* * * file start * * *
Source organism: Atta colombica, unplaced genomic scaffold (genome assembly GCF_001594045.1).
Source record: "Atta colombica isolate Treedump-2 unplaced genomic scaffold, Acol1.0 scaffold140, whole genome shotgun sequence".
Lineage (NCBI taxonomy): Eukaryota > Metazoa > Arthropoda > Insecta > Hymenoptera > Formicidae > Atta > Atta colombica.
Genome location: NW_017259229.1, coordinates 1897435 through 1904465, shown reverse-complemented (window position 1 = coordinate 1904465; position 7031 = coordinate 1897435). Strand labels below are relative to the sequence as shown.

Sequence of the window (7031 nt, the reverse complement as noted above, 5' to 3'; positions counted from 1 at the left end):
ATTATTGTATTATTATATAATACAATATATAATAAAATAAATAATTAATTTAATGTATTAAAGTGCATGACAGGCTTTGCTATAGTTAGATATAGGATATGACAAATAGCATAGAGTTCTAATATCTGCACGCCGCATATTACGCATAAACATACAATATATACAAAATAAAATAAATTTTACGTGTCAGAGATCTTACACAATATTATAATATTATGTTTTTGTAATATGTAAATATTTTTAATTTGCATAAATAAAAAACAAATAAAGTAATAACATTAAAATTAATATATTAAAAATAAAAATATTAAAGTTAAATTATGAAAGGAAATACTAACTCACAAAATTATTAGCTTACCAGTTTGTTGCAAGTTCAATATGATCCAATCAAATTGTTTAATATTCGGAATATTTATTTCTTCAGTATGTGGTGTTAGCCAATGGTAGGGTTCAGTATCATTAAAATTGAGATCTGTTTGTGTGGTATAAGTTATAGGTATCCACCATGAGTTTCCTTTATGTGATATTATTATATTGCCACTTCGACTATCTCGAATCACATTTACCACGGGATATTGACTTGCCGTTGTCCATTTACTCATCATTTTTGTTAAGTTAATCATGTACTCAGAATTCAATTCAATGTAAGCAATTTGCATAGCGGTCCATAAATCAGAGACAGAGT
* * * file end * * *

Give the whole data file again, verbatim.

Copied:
Source organism: Atta colombica, unplaced genomic scaffold (genome assembly GCF_001594045.1).
Source record: "Atta colombica isolate Treedump-2 unplaced genomic scaffold, Acol1.0 scaffold140, whole genome shotgun sequence".
Lineage (NCBI taxonomy): Eukaryota > Metazoa > Arthropoda > Insecta > Hymenoptera > Formicidae > Atta > Atta colombica.
Genome location: NW_017259229.1, coordinates 1897435 through 1904465, shown reverse-complemented (window position 1 = coordinate 1904465; position 7031 = coordinate 1897435). Strand labels below are relative to the sequence as shown.

Sequence of the window (7031 nt, the reverse complement as noted above, 5' to 3'; positions counted from 1 at the left end):
ATTATTGTATTATTATATAATACAATATATAATAAAATAAATAATTAATTTAATGTATTAAAGTGCATGACAGGCTTTGCTATAGTTAGATATAGGATATGACAAATAGCATAGAGTTCTAATATCTGCACGCCGCATATTACGCATAAACATACAATATATACAAAATAAAATAAATTTTACGTGTCAGAGATCTTACACAATATTATAATATTATGTTTTTGTAATATGTAAATATTTTTAATTTGCATAAATAAAAAACAAATAAAGTAATAACATTAAAATTAATATATTAAAAATAAAAATATTAAAGTTAAATTATGAAAGGAAATACTAACTCACAAAATTATTAGCTTACCAGTTTGTTGCAAGTTCAATATGATCCAATCAAATTGTTTAATATTCGGAATATTTATTTCTTCAGTATGTGGTGTTAGCCAATGGTAGGGTTCAGTATCATTAAAATTGAGATCTGTTTGTGTGGTATAAGTTATAGGTATCCACCATGAGTTTCCTTTATGTGATATTATTATATTGCCACTTCGACTATCTCGAATCACATTTACCACGGGATATTGACTTGCCGTTGTCCATTTACTCATCATTTTTGTTAAGTTAATCATGTACTCAGAATTCAATTCAATGTAAGCAATTTGCATAGCGGTCCATAAATCAGAGACAGAGT